From: Comcast, To: Mr. %$!#@ Customer

January 29th, 2015 By Kelsey Brown

What happened in the office did not stay in the office in this latest case of Comcast customer “service”.

The news and photographic evidence broke yesterday about a Comcast customer named Ricardo Brown in Spokane, Washington who received his bill and a salutation I can’t write here without the comic book censorship above. (Classic hint: Hold your tongue and say “apple”.)

Getting a bill is never fun, and this one added insult to injury in a blunder not too far off the heels of the company’s last bad PR event. Rather than add more negativity to this unfortunate story, we can visit customer service lessons that stem from it like last time.

1) Don’t bulldoze your customers.

Ricardo’s wife, Lisa, says she had tried to cancel the cable part of her service and was met with refusal and a transfer to a “retention specialist”, who then pushed her toward an even tighter contract. When she saw the…um…alteration the company made on her husband’s name she said, ”I was never rude. It could have been that person was upset because I didn’t take the offer.”

Customer Lobby has found that the majority of revenue for local service businesses comes from repeat customers, not brand new ones. When keeping customers happy is your lifeblood, it’s not a good idea to alienate them with poor communication and give them stories like Lisa’s to share online.

2) Take the high road, because you’re a pro.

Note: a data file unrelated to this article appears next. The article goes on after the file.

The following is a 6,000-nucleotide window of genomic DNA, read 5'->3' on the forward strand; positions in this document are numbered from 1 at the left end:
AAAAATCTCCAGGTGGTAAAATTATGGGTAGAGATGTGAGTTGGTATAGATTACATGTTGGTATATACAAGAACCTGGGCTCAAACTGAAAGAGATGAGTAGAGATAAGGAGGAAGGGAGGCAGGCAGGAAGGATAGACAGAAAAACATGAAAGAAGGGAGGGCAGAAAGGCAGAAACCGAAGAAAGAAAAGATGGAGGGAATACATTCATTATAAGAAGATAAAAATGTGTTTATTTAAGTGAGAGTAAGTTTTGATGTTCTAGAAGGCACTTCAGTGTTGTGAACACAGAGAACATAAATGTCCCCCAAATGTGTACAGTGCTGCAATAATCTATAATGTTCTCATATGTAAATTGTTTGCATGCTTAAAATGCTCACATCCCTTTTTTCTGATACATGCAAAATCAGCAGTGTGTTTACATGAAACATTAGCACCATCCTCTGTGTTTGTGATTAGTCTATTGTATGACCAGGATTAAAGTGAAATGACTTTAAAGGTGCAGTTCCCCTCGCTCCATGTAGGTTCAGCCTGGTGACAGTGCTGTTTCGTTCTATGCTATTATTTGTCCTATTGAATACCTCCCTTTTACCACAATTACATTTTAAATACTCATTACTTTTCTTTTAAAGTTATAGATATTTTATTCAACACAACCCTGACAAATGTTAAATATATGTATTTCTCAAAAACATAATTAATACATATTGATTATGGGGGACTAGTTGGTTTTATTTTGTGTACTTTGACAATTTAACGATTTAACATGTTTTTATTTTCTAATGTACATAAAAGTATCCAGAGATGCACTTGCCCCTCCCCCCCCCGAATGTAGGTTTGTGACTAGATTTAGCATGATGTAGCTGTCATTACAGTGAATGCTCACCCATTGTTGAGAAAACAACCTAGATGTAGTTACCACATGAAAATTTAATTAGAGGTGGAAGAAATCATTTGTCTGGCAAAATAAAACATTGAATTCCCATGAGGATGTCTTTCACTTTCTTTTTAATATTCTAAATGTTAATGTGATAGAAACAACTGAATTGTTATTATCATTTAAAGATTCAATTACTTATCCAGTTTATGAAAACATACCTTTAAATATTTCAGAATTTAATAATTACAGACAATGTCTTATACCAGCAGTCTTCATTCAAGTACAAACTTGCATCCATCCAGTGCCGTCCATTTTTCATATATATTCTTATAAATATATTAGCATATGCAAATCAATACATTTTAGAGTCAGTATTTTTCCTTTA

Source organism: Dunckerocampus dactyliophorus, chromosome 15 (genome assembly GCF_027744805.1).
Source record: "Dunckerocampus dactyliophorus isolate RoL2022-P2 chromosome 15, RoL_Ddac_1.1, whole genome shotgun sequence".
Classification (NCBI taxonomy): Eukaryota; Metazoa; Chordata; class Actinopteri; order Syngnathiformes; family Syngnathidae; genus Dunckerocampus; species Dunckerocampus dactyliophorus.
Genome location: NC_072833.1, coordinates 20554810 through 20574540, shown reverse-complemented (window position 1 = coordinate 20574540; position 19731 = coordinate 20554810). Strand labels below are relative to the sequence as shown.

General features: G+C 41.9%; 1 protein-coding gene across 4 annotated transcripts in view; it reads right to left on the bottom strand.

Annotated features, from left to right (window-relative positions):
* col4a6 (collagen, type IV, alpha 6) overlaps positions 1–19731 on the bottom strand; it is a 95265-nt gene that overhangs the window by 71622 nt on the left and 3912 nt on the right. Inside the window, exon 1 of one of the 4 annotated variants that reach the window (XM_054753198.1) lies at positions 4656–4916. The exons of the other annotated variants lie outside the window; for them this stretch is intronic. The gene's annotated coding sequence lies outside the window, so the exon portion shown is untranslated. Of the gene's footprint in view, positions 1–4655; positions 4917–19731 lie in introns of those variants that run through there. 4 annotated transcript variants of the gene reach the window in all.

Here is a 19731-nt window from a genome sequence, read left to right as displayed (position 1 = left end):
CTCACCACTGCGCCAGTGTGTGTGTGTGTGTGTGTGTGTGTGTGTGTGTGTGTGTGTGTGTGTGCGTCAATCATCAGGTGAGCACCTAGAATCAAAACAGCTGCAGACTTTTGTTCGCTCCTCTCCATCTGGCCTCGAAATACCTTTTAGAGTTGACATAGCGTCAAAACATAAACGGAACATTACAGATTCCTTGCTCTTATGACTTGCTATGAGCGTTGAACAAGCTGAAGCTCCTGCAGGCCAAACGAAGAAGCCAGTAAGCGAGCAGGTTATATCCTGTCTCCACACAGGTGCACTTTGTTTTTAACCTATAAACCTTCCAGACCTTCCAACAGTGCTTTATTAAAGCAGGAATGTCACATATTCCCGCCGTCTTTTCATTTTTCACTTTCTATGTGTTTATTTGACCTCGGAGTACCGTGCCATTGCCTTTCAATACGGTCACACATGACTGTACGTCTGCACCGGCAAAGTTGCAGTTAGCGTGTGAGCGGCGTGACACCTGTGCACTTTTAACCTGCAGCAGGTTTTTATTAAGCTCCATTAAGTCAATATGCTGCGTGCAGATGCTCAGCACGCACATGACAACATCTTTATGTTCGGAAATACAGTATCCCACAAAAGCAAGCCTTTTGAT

Clearly, someone at Comcast let a personal grudge translate into professional damage. What was probably a very quick edit has now landed that employee’s employer on the “bad business practices” list again.

The occasional negative customer experience is inevitable for ANY business, just like losing customers occasionally can’t be 100% avoided. But your online reputation and your revenue don’t have to suffer from these problems, and there are measurable solutions. Just like responding well to a negative review is a great solution for your reputation (remember, we’ll help you write the perfect response), responding professionally to your customers’ concerns has a lot more measurable staying power than burning the bridge.


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High-Conversion Content in Just 15 Seconds? It’s Not Impossible. Join Us!

January 22nd, 2015 By Kelsey Brown

We loved the turnout at last week’s presentation, ”Asking Customers for Reviews: Why, When, and How,” and invite you to join us next week for our third broadcast:

“How To Make Your Business Remarkable in 15 Seconds”


Free Broadcast
Thursday, January 29th
11:00am-11:15am PST
Hosted by Kelsey Brown, Marketing Manager

Fact: Most online traffic bounces off a page after 15 seconds.

Proof: Plenty of research.

Additional Proof: Think of the last time you really read online (no skimming!).


How do you project high-conversion messages about your business when you only have your audience for 15 seconds?

You can’t make a first impression twice, so join us for just 15 minutes of your day to find out about:

  • Hitting all the right notes with your Web audience.
  • Answering “Who am I and what can I provide?” for your visitors.
  • Real local businesses who are using design to draw customers.
  • Exceptions to the 15 seconds rule and why they’re special.

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Google MapMaker: How It Can Help Your Business

January 15th, 2015 By Kelsey Smith